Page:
Sanbornton Public Library

The gentle art of Swedish death cleaning : how to free yourself and your family from a lifetime of clutter / text and drawings by Margareta Magnusson.

By: Magnusson, Margareta (Artist) [author,, illustrator.]
Material type: TextTextPublisher: New York Scribner 2018Edition: First Scribner hardcover editionDescription: ix, 117 pages : illustrations ; 23 cmISBN: 9781501173240; 1501173243Other title: How to free yourself and your family from a lifetime of clutterSubject(s): House cleaning | Storage in the home | Orderliness | Estate planning | Hoarders | Sweden -- Social life and customsGenre/Form: Self-help publications.DDC classification: 648/.5
Contents:
Death cleaning is not sad -- Death cleaning is as much (or more!) for you as for the people who come after.
Summary: In Sweden there is a kind of decluttering called d�ost�adning, d�o meaning "death" and st�adning meaning "cleaning." Margareta instructs readers to embrace minimalism, and suggests which possessions you can easily get rid of (unworn clothes, unwanted presents, more plates than you'd ever use) and which you might want to keep (photographs, love letters, a few of your children's art projects). Digging into her late husband's tool shed, and her own secret drawer of vices, Margareta introduces an element of fun to a potentially daunting task. Along the way readers get a glimpse into her life in Sweden, and also become more comfortable with the idea of letting go.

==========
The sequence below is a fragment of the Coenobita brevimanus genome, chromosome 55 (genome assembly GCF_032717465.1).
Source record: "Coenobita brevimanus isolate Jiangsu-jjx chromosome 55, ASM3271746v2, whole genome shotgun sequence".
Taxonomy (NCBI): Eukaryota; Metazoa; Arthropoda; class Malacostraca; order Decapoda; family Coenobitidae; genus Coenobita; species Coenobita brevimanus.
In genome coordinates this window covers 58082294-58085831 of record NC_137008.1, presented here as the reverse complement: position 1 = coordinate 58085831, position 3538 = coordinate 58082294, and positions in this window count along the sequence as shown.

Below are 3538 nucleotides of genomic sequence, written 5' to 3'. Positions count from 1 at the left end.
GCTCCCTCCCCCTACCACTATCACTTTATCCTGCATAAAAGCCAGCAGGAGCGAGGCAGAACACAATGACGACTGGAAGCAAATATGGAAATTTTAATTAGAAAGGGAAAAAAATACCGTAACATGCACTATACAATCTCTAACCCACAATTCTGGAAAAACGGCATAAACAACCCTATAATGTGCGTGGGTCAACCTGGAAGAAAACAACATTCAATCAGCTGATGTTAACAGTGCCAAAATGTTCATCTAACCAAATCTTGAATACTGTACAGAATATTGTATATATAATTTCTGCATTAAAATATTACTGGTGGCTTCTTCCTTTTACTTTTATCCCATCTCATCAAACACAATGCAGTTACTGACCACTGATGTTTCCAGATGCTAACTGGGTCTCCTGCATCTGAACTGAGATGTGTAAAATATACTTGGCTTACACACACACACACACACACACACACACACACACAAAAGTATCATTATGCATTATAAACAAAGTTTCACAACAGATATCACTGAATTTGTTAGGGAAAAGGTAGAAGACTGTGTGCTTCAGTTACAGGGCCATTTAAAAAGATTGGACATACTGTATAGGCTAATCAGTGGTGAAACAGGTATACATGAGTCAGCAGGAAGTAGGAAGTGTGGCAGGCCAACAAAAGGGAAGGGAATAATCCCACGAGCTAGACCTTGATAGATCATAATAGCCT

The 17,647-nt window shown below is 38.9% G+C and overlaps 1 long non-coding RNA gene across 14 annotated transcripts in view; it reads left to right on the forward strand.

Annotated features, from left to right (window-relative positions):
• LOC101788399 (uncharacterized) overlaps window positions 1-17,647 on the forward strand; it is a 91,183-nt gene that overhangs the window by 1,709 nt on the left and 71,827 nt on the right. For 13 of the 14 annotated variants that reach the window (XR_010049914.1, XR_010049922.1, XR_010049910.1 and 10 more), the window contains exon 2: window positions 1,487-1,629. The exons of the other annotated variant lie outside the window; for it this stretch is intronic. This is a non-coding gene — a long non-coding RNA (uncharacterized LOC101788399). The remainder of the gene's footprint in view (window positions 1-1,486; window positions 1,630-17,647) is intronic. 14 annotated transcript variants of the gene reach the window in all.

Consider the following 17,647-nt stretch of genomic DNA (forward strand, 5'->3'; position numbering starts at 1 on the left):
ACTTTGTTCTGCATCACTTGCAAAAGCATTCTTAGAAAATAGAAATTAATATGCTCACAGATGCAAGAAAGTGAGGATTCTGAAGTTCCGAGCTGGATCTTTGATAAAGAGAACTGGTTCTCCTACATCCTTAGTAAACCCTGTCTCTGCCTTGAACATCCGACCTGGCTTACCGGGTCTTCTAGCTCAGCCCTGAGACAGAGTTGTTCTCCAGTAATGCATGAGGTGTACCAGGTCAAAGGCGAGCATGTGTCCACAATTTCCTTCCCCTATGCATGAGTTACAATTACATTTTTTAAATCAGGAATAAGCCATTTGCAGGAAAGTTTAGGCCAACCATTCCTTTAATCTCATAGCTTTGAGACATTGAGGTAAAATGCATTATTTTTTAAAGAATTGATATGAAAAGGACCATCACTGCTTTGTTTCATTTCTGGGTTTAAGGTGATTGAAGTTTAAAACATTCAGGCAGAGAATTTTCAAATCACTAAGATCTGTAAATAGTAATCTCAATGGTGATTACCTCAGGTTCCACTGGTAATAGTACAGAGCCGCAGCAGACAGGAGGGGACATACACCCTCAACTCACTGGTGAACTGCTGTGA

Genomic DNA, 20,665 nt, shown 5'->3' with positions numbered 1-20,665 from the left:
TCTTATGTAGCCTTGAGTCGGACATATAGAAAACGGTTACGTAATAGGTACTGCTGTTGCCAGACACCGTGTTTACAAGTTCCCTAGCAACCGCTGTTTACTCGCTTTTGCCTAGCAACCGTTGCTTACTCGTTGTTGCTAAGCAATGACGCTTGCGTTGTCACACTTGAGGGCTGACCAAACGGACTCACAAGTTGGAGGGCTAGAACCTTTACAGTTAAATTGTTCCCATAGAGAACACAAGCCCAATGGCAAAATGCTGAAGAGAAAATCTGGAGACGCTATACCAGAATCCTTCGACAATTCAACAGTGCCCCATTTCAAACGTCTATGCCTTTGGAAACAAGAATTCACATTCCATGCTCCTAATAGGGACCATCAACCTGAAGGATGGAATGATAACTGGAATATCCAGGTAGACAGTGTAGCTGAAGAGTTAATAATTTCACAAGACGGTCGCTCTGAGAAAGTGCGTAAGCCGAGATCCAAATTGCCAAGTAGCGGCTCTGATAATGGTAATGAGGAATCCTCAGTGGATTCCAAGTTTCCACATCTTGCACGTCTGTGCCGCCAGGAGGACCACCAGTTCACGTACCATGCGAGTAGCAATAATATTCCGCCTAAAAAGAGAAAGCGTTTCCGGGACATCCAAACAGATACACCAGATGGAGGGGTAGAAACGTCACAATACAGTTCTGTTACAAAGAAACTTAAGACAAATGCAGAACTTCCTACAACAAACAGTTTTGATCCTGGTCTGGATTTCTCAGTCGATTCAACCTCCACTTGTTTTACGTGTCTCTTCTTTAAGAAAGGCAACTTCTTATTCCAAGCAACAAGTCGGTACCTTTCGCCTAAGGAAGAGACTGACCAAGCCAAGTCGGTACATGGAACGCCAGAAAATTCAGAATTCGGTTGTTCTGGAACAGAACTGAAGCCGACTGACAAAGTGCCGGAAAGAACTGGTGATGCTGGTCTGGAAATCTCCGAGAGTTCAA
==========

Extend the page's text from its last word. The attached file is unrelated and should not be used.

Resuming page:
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Item type Current location Collection Call number Status Date due Barcode Item holds
Book Book Library
Big Room
Non-fiction A 648.5 MAG (Browse shelf) Available 34258000296438
Total holds: 0

Death cleaning is not sad -- Death cleaning is as much (or more!) for you as for the people who come after.

In Sweden there is a kind of decluttering called d�ost�adning, d�o meaning "death" and st�adning meaning "cleaning." Margareta instructs readers to embrace minimalism, and suggests which possessions you can easily get rid of (unworn clothes, unwanted presents, more plates than you'd ever use) and which you might want to keep (photographs, love letters, a few of your children's art projects). Digging into her late husband's tool shed, and her own secret drawer of vices, Margareta introduces an element of fun to a potentially daunting task. Along the way readers get a glimpse into her life in Sweden, and also become more comfortable with the idea of letting go.

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